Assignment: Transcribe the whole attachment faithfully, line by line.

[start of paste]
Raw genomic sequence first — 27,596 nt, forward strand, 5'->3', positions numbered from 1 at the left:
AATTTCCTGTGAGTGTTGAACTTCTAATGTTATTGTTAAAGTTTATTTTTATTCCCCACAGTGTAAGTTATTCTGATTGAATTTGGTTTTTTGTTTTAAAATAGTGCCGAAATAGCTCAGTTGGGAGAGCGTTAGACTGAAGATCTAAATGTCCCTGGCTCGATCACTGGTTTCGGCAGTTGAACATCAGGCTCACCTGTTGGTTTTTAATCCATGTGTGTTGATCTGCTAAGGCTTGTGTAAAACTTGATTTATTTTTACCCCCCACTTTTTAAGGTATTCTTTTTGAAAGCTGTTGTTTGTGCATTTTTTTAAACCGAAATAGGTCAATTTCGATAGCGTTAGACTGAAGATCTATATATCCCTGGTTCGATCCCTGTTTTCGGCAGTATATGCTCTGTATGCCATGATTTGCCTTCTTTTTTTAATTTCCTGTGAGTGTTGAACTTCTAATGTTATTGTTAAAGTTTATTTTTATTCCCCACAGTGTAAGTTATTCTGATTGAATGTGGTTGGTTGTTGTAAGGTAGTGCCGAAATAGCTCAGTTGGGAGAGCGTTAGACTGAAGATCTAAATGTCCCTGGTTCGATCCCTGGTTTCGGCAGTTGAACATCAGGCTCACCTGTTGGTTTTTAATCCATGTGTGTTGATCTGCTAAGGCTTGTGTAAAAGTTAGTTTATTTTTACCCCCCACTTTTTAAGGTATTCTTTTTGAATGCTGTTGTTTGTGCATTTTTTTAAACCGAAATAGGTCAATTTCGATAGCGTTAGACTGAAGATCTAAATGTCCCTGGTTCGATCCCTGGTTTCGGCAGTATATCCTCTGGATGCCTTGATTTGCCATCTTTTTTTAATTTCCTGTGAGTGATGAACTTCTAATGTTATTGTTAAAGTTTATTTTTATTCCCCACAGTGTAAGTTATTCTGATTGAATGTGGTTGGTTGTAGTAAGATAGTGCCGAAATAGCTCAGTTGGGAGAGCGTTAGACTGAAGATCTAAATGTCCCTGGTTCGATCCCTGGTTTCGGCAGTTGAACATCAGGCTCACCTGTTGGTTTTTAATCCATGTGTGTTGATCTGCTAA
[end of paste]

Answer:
Raw genomic sequence first — 27,596 nt, forward strand, 5'->3', positions numbered from 1 at the left:
AATTTCCTGTGAGTGTTGAACTTCTAATGTTATTGTTAAAGTTTATTTTTATTCCCCACAGTGTAAGTTATTCTGATTGAATTTGGTTTTTTGTTTTAAAATAGTGCCGAAATAGCTCAGTTGGGAGAGCGTTAGACTGAAGATCTAAATGTCCCTGGCTCGATCACTGGTTTCGGCAGTTGAACATCAGGCTCACCTGTTGGTTTTTAATCCATGTGTGTTGATCTGCTAAGGCTTGTGTAAAACTTGATTTATTTTTACCCCCCACTTTTTAAGGTATTCTTTTTGAAAGCTGTTGTTTGTGCATTTTTTTAAACCGAAATAGGTCAATTTCGATAGCGTTAGACTGAAGATCTATATATCCCTGGTTCGATCCCTGTTTTCGGCAGTATATGCTCTGTATGCCATGATTTGCCTTCTTTTTTTAATTTCCTGTGAGTGTTGAACTTCTAATGTTATTGTTAAAGTTTATTTTTATTCCCCACAGTGTAAGTTATTCTGATTGAATGTGGTTGGTTGTTGTAAGGTAGTGCCGAAATAGCTCAGTTGGGAGAGCGTTAGACTGAAGATCTAAATGTCCCTGGTTCGATCCCTGGTTTCGGCAGTTGAACATCAGGCTCACCTGTTGGTTTTTAATCCATGTGTGTTGATCTGCTAAGGCTTGTGTAAAAGTTAGTTTATTTTTACCCCCCACTTTTTAAGGTATTCTTTTTGAATGCTGTTGTTTGTGCATTTTTTTAAACCGAAATAGGTCAATTTCGATAGCGTTAGACTGAAGATCTAAATGTCCCTGGTTCGATCCCTGGTTTCGGCAGTATATCCTCTGGATGCCTTGATTTGCCATCTTTTTTTAATTTCCTGTGAGTGATGAACTTCTAATGTTATTGTTAAAGTTTATTTTTATTCCCCACAGTGTAAGTTATTCTGATTGAATGTGGTTGGTTGTAGTAAGATAGTGCCGAAATAGCTCAGTTGGGAGAGCGTTAGACTGAAGATCTAAATGTCCCTGGTTCGATCCCTGGTTTCGGCAGTTGAACATCAGGCTCACCTGTTGGTTTTTAATCCATGTGTGTTGATCTGCTAA